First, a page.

A 6-year-old boy in Texas died earlier this month after being hospitalized with a brain-eating amoeba.
His death prompted state officials to warn residents the source of the amoeba was the water supply.
Josiah McIntyre, 6, died on Sept. 8 at Texas Children’s Hospital in Houston, according to NBC News. His mother, Maria Castillo, told the outlet that doctors said her son’s cause of death was a brain-eating amoeba.
Jenn Jacome, a spokeswoman for the hospital, confirmed the child’s death to NBC News but could not discuss further details.
“He was an active little boy. He was a really good big brother. He just loved and cared about a lot of people,” Castillo said at a benefit for her late son, according to local news outlet KTRK.
“Texas Children’s did do everything that they could. No one left my son’s side. There was always a nurse or a doctor at the side of my son’s bed. Any fear that I had was able to be answered,” Castillo said. “I’m angry and upset and sad and heartbroken. It really means a lot to me because we want to know as a family for peace of mind. I know it doesn’t bring him back. The fact that we know how he got it, how he contracted it, gives us peace of mind.”
The city of Lake Jackson said in a statement that they identified the “rare and often fatal brain-eating amoeba” as Naegleria fowleri, NBC News reported.
According to the Centers for Disease and Control Prevention, Naegleria fowleri is most commonly found in freshwater (such as lakes and rivers) and soil. It typically infects people when contaminated water enters the body through the nose.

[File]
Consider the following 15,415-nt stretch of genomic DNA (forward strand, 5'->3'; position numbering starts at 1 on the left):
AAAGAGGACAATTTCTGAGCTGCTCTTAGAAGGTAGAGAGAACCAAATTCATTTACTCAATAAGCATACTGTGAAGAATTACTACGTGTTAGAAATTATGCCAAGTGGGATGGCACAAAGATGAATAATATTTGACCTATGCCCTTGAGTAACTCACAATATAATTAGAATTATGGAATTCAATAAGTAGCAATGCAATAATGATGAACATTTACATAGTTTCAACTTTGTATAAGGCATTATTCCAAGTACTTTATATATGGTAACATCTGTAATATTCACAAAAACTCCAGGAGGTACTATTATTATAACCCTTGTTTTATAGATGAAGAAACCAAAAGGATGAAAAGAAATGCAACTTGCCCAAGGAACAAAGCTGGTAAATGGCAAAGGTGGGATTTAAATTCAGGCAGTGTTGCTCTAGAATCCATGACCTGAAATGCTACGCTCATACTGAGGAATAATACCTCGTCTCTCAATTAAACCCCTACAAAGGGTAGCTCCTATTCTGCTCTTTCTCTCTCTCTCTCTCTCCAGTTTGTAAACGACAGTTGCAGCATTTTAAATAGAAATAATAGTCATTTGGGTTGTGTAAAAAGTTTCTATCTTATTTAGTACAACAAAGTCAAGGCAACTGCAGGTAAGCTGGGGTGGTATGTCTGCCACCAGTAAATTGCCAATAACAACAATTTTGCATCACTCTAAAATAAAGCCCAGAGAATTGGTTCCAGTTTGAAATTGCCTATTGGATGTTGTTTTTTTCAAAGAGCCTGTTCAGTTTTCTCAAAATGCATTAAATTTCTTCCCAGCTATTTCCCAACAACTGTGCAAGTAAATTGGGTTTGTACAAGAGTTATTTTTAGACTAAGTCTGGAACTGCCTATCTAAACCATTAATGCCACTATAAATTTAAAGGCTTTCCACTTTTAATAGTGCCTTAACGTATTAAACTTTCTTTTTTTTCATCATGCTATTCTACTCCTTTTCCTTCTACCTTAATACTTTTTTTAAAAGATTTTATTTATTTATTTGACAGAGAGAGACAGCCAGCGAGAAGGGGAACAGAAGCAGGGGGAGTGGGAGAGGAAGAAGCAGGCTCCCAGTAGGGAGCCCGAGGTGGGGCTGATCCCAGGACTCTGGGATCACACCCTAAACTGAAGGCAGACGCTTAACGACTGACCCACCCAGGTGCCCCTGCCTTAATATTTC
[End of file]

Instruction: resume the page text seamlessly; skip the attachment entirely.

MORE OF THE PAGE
The city also reportedly said that they narrowed down the source of McIntyre’s amoeba to two options: a water play area called the Lake Jackson Civic Center Splash Pad and a home lawn hose.
According to CNN, an Do Not Use Water Advisory has been issued by the Texas Commission on Environmental Quality to residents served by the Brazosport Water Authority.
Lake Jackson, Freeport, Angleton, Brazoria, Richwood, Oyster Creek, Clute and Rosenberg were all issued the warning, as well as the Dow Chemical plant in Freeport and the Clemens and Wayne Scott Texas Department of Criminal Justice corrections facilities, CNN reported.
According to a statement from the TCEQ on Twitter, the advisory has since been lifted in all but one location, Lake Jackson, where officials have issued a disaster declaration.
According to the CDC, Naegleria fowleri infections are rare, and most are fatal. Initial symptoms include fever, nausea, vomiting, while later symptoms that occur before death include seizures, hallucinations, and coma.
Between 1962 and 2018, 145 people were infected with Naegleria fowleri, and only four survived, the CDC said.